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Women with retinopathy—a diabetes complication that can lead to blindness—should have their eyes checked regularly during pregnancy, say researchers in the United Kingdom.

Researchers from King’s College Hospital in London who studied a pregnant woman with diabetes throughout the course of her pregnancy found that retinopathy worsened during her last trimester, despite a period of stable control of her blood-glucose levels. Results of the case study were published in the August 18, 2001, issue of Diabetic Medicine.

The study reports that the subject’s eyes appeared normal during the early part of her pregnancy. In the third trimester, however, one eye hemorrhaged, and she had to undergo three corrective laser treatments while she was pregnant and a vitrectomy after she had the baby. Researchers note that her retinopathy worsened in spite of the fact that glycemic control was maintained during the pregnancy.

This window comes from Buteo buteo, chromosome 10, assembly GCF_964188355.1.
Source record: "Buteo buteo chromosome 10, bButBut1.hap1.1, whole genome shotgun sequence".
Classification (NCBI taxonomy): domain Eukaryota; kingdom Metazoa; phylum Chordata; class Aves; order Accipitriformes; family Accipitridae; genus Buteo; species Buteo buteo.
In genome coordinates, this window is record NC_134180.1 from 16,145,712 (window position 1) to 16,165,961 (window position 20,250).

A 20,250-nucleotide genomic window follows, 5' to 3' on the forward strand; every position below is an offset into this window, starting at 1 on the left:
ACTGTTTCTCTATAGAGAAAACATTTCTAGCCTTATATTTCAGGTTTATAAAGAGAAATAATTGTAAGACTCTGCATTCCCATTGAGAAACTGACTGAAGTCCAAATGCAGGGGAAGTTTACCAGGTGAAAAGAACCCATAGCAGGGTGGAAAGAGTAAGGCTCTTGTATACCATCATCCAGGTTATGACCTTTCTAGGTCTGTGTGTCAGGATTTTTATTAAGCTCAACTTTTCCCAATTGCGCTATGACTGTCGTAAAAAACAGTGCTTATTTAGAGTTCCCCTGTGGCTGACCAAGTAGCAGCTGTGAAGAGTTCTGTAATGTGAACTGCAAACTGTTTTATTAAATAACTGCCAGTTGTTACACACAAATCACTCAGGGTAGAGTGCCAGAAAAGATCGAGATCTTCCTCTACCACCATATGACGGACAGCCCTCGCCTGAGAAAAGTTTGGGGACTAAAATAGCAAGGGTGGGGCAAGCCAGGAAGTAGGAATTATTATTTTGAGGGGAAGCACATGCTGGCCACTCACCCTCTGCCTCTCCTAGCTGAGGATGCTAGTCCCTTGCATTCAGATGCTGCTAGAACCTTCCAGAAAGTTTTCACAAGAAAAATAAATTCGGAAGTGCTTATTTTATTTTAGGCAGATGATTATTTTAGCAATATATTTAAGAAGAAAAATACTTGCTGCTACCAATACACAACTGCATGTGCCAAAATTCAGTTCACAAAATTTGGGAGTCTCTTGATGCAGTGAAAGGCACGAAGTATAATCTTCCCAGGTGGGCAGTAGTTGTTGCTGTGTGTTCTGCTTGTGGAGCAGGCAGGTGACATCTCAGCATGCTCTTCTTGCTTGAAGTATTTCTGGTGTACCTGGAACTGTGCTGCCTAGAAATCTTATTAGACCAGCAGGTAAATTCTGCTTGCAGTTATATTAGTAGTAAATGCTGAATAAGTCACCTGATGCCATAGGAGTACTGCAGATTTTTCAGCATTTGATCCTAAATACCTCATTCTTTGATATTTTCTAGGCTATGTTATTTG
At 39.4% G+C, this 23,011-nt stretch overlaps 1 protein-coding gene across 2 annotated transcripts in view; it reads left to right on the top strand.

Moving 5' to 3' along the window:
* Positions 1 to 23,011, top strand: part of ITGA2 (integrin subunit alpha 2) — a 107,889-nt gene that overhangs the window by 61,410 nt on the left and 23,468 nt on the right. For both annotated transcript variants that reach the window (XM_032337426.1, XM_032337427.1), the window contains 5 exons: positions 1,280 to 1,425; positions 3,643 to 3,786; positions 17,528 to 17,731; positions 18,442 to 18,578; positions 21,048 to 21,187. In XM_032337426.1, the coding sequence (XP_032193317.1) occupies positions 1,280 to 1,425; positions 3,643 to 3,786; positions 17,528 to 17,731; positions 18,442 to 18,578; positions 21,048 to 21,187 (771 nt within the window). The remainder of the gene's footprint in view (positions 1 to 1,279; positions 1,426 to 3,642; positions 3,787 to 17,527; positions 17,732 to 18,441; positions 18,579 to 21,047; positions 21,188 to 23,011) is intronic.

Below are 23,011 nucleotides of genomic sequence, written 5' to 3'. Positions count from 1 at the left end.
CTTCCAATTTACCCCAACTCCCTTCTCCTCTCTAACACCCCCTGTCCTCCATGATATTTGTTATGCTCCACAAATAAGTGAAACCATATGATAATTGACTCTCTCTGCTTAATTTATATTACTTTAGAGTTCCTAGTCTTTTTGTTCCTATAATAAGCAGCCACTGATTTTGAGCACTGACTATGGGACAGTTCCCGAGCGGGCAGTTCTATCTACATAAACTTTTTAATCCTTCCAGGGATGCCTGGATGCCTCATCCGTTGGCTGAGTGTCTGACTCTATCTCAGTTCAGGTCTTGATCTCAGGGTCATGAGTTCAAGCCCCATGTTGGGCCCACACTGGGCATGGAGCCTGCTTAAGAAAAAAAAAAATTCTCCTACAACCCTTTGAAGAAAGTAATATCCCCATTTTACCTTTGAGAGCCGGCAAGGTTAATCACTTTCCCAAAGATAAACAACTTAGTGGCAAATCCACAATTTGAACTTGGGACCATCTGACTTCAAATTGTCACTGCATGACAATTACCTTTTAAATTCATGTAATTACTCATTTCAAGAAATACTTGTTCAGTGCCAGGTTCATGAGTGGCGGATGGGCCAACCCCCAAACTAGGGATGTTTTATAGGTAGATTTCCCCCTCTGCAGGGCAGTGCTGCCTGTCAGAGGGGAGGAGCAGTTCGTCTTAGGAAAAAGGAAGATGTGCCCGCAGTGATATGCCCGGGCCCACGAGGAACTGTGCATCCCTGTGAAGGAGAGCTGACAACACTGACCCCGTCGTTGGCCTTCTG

More generally, they write, pregnant women who have diabetes experience an increase in background retinopathy during the first trimester, probably because they achieve tight control very rapidly during pregnancy.

This case study emphasizes the importance of having your eyes checked, regardless of sudden improvements in glycemic control, researchers conclude.

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